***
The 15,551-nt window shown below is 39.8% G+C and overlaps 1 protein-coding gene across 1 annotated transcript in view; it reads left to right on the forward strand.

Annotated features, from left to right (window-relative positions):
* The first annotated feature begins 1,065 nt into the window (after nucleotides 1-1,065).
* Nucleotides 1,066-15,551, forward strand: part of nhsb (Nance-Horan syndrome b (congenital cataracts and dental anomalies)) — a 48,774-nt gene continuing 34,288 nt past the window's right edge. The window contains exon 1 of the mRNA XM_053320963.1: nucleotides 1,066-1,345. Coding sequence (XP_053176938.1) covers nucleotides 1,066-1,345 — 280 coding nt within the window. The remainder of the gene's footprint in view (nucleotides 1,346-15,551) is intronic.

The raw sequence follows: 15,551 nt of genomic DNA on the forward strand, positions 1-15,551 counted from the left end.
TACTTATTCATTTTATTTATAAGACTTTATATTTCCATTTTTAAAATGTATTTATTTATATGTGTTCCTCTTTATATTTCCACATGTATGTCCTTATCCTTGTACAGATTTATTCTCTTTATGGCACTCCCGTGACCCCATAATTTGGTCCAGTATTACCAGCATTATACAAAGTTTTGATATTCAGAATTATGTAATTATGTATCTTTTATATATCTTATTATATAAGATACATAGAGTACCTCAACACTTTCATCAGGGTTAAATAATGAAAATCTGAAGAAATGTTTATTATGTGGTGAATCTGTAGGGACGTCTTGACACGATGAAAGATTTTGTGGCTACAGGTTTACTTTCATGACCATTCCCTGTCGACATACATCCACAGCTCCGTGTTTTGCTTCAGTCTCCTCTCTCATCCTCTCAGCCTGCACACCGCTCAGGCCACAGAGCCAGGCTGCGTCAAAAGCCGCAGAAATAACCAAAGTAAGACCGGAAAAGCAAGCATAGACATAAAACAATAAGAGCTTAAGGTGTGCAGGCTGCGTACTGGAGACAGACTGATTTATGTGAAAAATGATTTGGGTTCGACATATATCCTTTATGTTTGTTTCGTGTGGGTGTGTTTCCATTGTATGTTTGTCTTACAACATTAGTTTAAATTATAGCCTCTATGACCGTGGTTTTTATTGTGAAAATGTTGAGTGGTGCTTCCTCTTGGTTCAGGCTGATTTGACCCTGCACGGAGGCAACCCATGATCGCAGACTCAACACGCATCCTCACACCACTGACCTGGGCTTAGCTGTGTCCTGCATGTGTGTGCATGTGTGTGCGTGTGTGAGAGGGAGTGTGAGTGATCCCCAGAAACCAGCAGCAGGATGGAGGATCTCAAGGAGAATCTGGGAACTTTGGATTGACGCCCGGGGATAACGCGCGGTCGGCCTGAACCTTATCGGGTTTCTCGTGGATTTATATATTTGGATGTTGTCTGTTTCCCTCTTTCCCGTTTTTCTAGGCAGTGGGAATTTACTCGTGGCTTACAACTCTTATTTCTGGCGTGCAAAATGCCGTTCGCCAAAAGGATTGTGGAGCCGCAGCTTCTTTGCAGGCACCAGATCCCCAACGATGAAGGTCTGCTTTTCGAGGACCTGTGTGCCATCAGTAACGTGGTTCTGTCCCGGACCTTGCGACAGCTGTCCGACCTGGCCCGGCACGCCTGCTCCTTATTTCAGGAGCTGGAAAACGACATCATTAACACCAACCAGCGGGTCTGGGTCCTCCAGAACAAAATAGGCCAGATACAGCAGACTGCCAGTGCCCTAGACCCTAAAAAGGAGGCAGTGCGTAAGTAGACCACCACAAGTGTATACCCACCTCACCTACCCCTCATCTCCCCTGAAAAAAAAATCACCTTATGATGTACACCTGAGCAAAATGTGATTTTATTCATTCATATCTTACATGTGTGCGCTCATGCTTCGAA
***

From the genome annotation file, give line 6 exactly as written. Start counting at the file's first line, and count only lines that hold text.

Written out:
TACTTATTCATTTTATTTATAAGACTTTATATTTCCATTTTTAAAATGTATTTATTTATATGTGTTCCTCTTTATATTTCCACATGTATGTCCTTATCCTTGTACAGATTTATTCTCTTTATGGCACTCCCGTGACCCCATAATTTGGTCCAGTATTACCAGCATTATACAAAGTTTTGATATTCAGAATTATGTAATTATGTATCTTTTATATATCTTATTATATAAGATACATAGAGTACCTCAACACTTTCATCAGGGTTAAATAATGAAAATCTGAAGAAATGTTTATTATGTGGTGAATCTGTAGGGACGTCTTGACACGATGAAAGATTTTGTGGCTACAGGTTTACTTTCATGACCATTCCCTGTCGACATACATCCACAGCTCCGTGTTTTGCTTCAGTCTCCTCTCTCATCCTCTCAGCCTGCACACCGCTCAGGCCACAGAGCCAGGCTGCGTCAAAAGCCGCAGAAATAACCAAAGTAAGACCGGAAAAGCAAGCATAGACATAAAACAATAAGAGCTTAAGGTGTGCAGGCTGCGTACTGGAGACAGACTGATTTATGTGAAAAATGATTTGGGTTCGACATATATCCTTTATGTTTGTTTCGTGTGGGTGTGTTTCCATTGTATGTTTGTCTTACAACATTAGTTTAAATTATAGCCTCTATGACCGTGGTTTTTATTGTGAAAATGTTGAGTGGTGCTTCCTCTTGGTTCAGGCTGATTTGACCCTGCACGGAGGCAACCCATGATCGCAGACTCAACACGCATCCTCACACCACTGACCTGGGCTTAGCTGTGTCCTGCATGTGTGTGCATGTGTGTGCGTGTGTGAGAGGGAGTGTGAGTGATCCCCAGAAACCAGCAGCAGGATGGAGGATCTCAAGGAGAATCTGGGAACTTTGGATTGACGCCCGGGGATAACGCGCGGTCGGCCTGAACCTTATCGGGTTTCTCGTGGATTTATATATTTGGATGTTGTCTGTTTCCCTCTTTCCCGTTTTTCTAGGCAGTGGGAATTTACTCGTGGCTTACAACTCTTATTTCTGGCGTGCAAAATGCCGTTCGCCAAAAGGATTGTGGAGCCGCAGCTTCTTTGCAGGCACCAGATCCCCAACGATGAAGGTCTGCTTTTCGAGGACCTGTGTGCCATCAGTAACGTGGTTCTGTCCCGGACCTTGCGACAGCTGTCCGACCTGGCCCGGCACGCCTGCTCCTTATTTCAGGAGCTGGAAAACGACATCATTAACACCAACCAGCGGGTCTGGGTCCTCCAGAACAAAATAGGCCAGATACAGCAGACTGCCAGTGCCCTAGACCCTAAAAAGGAGGCAGTGCGTAAGTAGACCACCACAAGTGTATACCCACCTCACCTACCCCTCATCTCCCCTGAAAAAAAAATCACCTTATGATGTACACCTGAGCAAAATGTGATTTTATTCATTCATATCTTACATGTGTGCGCTCATGCTTCGAA